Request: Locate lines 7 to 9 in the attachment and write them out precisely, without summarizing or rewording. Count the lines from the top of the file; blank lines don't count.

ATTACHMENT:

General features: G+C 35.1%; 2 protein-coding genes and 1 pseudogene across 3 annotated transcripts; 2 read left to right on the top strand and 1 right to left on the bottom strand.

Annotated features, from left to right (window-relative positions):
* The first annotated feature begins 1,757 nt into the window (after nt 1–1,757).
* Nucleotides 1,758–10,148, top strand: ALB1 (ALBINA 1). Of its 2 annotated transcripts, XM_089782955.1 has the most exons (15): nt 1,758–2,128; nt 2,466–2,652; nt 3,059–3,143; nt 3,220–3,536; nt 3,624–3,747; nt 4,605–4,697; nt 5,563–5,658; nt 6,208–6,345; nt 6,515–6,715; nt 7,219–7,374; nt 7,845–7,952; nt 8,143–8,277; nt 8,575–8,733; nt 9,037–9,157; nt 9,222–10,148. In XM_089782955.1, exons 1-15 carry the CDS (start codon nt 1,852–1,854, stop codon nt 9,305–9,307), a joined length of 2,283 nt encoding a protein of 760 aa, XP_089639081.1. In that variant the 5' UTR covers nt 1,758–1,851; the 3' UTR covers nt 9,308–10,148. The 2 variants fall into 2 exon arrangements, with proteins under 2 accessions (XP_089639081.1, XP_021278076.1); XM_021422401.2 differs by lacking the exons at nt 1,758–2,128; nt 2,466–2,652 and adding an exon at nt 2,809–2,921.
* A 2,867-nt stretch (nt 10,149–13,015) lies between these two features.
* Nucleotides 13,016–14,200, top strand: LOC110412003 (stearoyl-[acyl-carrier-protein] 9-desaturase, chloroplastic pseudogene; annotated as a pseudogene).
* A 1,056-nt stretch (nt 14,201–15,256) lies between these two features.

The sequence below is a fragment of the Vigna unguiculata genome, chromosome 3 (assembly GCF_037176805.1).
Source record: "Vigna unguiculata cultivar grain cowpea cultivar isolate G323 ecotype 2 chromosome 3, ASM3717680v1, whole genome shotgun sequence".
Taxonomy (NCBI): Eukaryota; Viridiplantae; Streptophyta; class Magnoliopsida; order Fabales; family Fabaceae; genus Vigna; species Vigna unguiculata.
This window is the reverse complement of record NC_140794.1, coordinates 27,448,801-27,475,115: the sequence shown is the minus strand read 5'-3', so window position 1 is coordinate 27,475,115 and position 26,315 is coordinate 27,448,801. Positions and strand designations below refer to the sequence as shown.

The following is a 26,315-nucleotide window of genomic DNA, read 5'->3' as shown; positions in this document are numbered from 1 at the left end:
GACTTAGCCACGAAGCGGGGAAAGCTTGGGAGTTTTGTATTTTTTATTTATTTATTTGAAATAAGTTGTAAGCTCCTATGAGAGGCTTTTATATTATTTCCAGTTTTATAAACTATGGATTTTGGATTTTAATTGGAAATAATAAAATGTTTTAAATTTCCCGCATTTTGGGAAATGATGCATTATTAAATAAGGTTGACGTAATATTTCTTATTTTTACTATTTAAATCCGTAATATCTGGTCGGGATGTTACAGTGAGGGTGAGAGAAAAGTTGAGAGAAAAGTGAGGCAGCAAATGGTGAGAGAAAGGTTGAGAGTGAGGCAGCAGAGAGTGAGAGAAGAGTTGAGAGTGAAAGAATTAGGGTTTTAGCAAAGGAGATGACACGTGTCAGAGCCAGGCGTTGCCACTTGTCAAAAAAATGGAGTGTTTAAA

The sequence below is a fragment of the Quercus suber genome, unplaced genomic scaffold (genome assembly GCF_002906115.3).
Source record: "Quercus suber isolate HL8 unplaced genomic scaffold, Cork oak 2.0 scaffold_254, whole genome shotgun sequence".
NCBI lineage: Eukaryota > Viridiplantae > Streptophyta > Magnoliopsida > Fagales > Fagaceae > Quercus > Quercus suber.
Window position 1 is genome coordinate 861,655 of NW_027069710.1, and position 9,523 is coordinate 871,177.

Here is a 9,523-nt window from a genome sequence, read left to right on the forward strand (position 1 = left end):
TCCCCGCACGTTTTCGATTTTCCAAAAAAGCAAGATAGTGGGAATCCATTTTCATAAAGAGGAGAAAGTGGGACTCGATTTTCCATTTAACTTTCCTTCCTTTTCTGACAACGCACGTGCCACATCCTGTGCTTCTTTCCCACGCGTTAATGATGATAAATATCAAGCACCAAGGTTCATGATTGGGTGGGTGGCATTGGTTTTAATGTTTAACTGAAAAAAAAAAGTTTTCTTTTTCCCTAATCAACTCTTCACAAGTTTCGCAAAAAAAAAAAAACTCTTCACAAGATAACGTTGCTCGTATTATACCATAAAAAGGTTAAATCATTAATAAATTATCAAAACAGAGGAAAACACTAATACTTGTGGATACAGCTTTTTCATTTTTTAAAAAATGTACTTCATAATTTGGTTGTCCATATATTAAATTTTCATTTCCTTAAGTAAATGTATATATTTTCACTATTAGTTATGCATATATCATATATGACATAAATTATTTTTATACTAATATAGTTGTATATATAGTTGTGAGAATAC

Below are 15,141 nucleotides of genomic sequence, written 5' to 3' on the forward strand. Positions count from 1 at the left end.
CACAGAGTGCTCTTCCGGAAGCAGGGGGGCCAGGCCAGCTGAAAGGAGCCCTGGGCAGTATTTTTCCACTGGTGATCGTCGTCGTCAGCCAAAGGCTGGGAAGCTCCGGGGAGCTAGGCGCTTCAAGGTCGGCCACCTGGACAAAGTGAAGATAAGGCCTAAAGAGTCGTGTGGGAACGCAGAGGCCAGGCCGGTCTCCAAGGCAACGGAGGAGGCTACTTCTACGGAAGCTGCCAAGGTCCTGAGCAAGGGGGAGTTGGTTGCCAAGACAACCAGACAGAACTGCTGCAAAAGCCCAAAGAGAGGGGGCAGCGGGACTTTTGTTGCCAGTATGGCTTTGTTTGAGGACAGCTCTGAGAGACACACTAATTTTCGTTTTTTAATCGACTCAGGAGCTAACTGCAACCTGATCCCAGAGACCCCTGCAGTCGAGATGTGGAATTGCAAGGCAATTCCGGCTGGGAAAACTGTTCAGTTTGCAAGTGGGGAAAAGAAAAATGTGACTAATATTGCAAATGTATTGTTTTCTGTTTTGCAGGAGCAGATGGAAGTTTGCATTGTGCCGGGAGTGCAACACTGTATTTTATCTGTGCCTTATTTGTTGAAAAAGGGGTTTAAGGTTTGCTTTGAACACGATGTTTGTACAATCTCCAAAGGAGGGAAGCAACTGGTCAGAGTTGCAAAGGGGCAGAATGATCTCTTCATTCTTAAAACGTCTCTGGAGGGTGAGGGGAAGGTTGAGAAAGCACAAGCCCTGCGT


* A 1,056-nt stretch (nt 14,201–15,256) lies between these two features.

The sequence below is a fragment of the Vigna unguiculata genome, chromosome 3 (assembly GCF_037176805.1).
Source record: "Vigna unguiculata cultivar grain cowpea cultivar isolate G323 ecotype 2 chromosome 3, ASM3717680v1, whole genome shotgun sequence".